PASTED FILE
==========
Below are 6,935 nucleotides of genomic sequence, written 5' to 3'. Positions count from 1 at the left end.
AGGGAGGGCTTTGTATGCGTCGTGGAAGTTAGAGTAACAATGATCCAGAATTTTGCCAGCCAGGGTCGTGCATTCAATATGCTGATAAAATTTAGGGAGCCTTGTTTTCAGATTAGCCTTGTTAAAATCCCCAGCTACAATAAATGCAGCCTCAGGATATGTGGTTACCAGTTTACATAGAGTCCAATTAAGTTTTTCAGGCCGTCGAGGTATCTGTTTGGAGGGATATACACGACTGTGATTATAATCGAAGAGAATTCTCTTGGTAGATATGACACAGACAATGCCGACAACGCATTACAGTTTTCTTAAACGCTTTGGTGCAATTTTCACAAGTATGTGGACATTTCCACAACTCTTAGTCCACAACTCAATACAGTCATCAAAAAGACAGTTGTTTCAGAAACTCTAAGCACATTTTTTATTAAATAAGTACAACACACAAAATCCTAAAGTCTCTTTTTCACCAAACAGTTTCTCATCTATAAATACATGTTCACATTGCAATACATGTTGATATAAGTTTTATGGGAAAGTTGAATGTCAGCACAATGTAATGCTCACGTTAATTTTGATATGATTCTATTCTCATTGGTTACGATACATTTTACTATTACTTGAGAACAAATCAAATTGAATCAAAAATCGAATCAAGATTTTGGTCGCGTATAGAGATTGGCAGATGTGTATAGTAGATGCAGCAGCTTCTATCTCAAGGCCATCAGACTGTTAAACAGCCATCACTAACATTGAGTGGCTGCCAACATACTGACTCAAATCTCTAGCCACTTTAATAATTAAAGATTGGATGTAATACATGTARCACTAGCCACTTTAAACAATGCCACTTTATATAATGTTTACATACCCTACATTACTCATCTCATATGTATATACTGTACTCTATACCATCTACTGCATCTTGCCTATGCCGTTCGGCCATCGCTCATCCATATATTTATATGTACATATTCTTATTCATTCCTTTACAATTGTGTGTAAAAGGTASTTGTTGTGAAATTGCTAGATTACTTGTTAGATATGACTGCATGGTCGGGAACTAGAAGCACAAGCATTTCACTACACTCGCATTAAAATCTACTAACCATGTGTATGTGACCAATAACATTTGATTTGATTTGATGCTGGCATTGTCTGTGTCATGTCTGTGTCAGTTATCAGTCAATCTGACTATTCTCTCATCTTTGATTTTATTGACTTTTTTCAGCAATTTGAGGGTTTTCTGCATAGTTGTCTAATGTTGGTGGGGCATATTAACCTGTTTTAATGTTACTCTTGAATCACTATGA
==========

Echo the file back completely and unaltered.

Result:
Below are 6,935 nucleotides of genomic sequence, written 5' to 3'. Positions count from 1 at the left end.
AGGGAGGGCTTTGTATGCGTCGTGGAAGTTAGAGTAACAATGATCCAGAATTTTGCCAGCCAGGGTCGTGCATTCAATATGCTGATAAAATTTAGGGAGCCTTGTTTTCAGATTAGCCTTGTTAAAATCCCCAGCTACAATAAATGCAGCCTCAGGATATGTGGTTACCAGTTTACATAGAGTCCAATTAAGTTTTTCAGGCCGTCGAGGTATCTGTTTGGAGGGATATACACGACTGTGATTATAATCGAAGAGAATTCTCTTGGTAGATATGACACAGACAATGCCGACAACGCATTACAGTTTTCTTAAACGCTTTGGTGCAATTTTCACAAGTATGTGGACATTTCCACAACTCTTAGTCCACAACTCAATACAGTCATCAAAAAGACAGTTGTTTCAGAAACTCTAAGCACATTTTTTATTAAATAAGTACAACACACAAAATCCTAAAGTCTCTTTTTCACCAAACAGTTTCTCATCTATAAATACATGTTCACATTGCAATACATGTTGATATAAGTTTTATGGGAAAGTTGAATGTCAGCACAATGTAATGCTCACGTTAATTTTGATATGATTCTATTCTCATTGGTTACGATACATTTTACTATTACTTGAGAACAAATCAAATTGAATCAAAAATCGAATCAAGATTTTGGTCGCGTATAGAGATTGGCAGATGTGTATAGTAGATGCAGCAGCTTCTATCTCAAGGCCATCAGACTGTTAAACAGCCATCACTAACATTGAGTGGCTGCCAACATACTGACTCAAATCTCTAGCCACTTTAATAATTAAAGATTGGATGTAATACATGTARCACTAGCCACTTTAAACAATGCCACTTTATATAATGTTTACATACCCTACATTACTCATCTCATATGTATATACTGTACTCTATACCATCTACTGCATCTTGCCTATGCCGTTCGGCCATCGCTCATCCATATATTTATATGTACATATTCTTATTCATTCCTTTACAATTGTGTGTAAAAGGTASTTGTTGTGAAATTGCTAGATTACTTGTTAGATATGACTGCATGGTCGGGAACTAGAAGCACAAGCATTTCACTACACTCGCATTAAAATCTACTAACCATGTGTATGTGACCAATAACATTTGATTTGATTTGATGCTGGCATTGTCTGTGTCATGTCTGTGTCAGTTATCAGTCAATCTGACTATTCTCTCATCTTTGATTTTATTGACTTTTTTCAGCAATTTGAGGGTTTTCTGCATAGTTGTCTAATGTTGGTGGGGCATATTAACCTGTTTTAATGTTACTCTTGAATCACTATGA